Beverly L. Brennan, P.A. Attorney & Counsellor At law Naples Florida

239.963.8895 | 1.877.482.5176

3033 Riviera Drive, Suite 202 Naples, FL 34103

┬ęPhillip C. Wilkerson

Helping families and individuals since 1986
Helping families and individuals since 1986

Major life changes mean changes to your will

Far too many Floridians in and around Naples live without a will, even those you would certainly expect would have one. However, even those who have wills do not update them as regularly as they should, which can lead to legal frustrations.

Maybe you're thinking, "I don't think I need to change my will," but you should examine your recent life changes since creating your will to be sure. There are many reasons to change a will, but they generally fall into a few categories.

Most commonly, your beneficiaries change after you create your will, and you need to update the document properly so that your will properly reflects those changes.

Also, you may experience a significant change in assets and your will may no longer appropriately deal with your estate.

If you think you may need to update your will, it is always wise to do so with the guidance of an experienced attorney to make sure every aspect of your will is properly written and fully addresses your legal opportunities and obligations.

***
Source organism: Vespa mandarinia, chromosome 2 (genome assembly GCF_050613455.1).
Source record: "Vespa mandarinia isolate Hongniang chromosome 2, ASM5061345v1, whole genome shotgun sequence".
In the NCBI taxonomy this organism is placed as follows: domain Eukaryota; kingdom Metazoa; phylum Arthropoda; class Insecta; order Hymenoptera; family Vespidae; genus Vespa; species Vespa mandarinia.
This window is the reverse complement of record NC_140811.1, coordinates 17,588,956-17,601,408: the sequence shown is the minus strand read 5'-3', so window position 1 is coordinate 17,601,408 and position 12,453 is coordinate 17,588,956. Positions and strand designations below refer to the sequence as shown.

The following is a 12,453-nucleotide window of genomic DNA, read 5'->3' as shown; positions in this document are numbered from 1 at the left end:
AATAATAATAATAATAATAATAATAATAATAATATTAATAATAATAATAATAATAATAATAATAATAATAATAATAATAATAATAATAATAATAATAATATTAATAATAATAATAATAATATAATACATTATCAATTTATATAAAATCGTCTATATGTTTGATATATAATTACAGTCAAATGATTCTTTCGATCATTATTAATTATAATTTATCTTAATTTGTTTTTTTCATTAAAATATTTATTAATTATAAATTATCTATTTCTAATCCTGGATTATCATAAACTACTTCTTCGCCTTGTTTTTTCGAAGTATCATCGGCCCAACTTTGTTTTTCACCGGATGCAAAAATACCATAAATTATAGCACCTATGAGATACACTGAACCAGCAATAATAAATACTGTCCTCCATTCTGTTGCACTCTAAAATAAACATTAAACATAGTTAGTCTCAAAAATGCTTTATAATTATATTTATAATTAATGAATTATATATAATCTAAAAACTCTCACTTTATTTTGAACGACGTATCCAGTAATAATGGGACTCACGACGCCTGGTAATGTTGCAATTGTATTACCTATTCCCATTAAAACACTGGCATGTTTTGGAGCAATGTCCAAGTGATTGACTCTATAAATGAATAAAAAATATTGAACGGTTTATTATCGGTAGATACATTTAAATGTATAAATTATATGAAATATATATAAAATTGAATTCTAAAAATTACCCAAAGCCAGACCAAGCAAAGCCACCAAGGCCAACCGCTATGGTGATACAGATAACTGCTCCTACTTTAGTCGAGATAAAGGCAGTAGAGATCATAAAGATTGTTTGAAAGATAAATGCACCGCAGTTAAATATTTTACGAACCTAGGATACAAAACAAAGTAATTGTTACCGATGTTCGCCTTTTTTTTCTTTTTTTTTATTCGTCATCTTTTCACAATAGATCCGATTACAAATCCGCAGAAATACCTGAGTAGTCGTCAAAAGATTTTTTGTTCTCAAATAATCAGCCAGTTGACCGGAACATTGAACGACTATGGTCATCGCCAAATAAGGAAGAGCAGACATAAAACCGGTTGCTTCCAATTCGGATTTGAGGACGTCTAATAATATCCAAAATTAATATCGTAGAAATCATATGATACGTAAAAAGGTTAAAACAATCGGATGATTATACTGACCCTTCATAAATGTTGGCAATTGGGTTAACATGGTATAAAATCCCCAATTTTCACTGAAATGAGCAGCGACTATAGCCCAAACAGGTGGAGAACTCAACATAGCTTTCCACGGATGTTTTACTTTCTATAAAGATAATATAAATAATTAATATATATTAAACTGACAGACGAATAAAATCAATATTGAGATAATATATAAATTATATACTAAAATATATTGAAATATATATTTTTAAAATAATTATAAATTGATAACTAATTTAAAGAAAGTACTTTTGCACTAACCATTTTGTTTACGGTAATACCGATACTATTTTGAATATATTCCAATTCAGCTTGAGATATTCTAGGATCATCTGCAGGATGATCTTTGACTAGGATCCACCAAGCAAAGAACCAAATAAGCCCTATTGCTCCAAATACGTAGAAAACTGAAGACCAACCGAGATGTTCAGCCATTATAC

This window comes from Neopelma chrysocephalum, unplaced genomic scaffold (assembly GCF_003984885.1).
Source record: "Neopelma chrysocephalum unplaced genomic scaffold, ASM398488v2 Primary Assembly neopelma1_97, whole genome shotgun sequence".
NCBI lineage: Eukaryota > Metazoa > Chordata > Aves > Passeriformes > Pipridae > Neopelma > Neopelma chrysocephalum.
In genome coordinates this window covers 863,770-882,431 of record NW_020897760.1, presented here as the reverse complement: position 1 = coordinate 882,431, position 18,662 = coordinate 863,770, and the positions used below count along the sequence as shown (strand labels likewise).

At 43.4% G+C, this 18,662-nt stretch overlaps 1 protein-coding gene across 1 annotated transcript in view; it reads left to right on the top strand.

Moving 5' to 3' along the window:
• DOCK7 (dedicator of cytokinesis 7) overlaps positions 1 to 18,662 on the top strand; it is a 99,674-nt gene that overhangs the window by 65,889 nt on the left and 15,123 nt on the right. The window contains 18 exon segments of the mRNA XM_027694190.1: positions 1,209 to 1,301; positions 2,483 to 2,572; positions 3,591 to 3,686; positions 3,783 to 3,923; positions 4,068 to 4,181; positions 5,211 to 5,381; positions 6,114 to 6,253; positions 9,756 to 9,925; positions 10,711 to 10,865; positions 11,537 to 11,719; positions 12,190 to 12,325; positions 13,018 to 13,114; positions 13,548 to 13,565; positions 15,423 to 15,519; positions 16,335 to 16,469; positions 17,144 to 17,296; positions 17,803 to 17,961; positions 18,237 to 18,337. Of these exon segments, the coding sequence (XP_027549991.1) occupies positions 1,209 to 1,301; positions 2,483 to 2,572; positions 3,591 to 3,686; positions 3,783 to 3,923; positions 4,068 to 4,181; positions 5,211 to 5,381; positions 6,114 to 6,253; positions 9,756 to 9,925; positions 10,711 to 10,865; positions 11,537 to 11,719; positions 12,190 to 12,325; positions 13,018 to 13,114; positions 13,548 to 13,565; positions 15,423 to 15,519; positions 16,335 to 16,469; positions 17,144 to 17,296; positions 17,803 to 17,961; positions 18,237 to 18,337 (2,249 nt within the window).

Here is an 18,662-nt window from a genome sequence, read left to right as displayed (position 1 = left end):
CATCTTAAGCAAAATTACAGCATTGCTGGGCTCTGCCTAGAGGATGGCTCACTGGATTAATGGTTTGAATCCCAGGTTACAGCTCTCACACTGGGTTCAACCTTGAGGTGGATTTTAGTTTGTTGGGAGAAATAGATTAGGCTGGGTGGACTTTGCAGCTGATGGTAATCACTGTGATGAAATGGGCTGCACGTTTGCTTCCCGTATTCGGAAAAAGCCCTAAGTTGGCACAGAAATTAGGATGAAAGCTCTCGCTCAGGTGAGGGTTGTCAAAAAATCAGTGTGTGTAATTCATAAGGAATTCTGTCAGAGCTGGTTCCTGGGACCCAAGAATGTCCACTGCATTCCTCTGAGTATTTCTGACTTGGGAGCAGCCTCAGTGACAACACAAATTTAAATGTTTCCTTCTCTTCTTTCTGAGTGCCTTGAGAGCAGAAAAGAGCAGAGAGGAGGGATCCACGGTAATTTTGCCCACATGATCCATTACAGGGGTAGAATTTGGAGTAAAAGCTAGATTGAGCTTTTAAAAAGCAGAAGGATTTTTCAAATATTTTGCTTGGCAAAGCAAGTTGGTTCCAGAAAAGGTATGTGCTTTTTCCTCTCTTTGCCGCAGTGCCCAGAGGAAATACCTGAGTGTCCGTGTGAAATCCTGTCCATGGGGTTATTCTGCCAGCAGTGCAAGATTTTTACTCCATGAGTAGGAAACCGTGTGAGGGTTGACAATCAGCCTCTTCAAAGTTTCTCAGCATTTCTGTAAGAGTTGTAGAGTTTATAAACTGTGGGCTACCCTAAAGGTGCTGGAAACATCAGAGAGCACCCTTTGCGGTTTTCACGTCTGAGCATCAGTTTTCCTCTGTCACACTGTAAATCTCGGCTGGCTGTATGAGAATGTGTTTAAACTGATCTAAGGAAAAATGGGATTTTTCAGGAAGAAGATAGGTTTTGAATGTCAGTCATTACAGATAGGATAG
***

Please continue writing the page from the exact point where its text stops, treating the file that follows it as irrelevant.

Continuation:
Reasons to change your will

Did you create your will before getting divorced? If so, then you almost certainly want to change your will. It is unlikely that you still wish to name your former spouse as a primary beneficiary to your estate.

Similarly, if you created a will before getting married or having a child, you want to amend it to reflect these changes. While state probate laws generally favor a decedent's spouse and children, a will that directs your assets elsewhere can leave them high and dry until the matter is sorted out, which could take a long time. The same principle applies if you gain or lose any other beneficiary, such as a sibling, parent or grandchild.

Another reason to revisit your will involves significant changes in your income and net worth. If you created your will when your net worth was roughly $300,000, for instance, and your net worth is now $500,000, it is wise to amend your will to reflect the change.

You don't want to leave anything to chance when it comes to which beneficiaries might receive or miss out on their share of your additional net worth.

Don't let loved ones suffer from your poor planning

These are only some of the reasons that you might choose to amend your will. The important thing is to make sure that you specify your wishes in a legally viable document.

With proper guidance from an experienced family law and estate planning attorney, you can rest assured that your loved ones will not suffer from poor planning. Do not hesitate to reach out for professional guidance to ensure that your wishes are clear and your rights remain secure.

Source: Nov. 30, -0001

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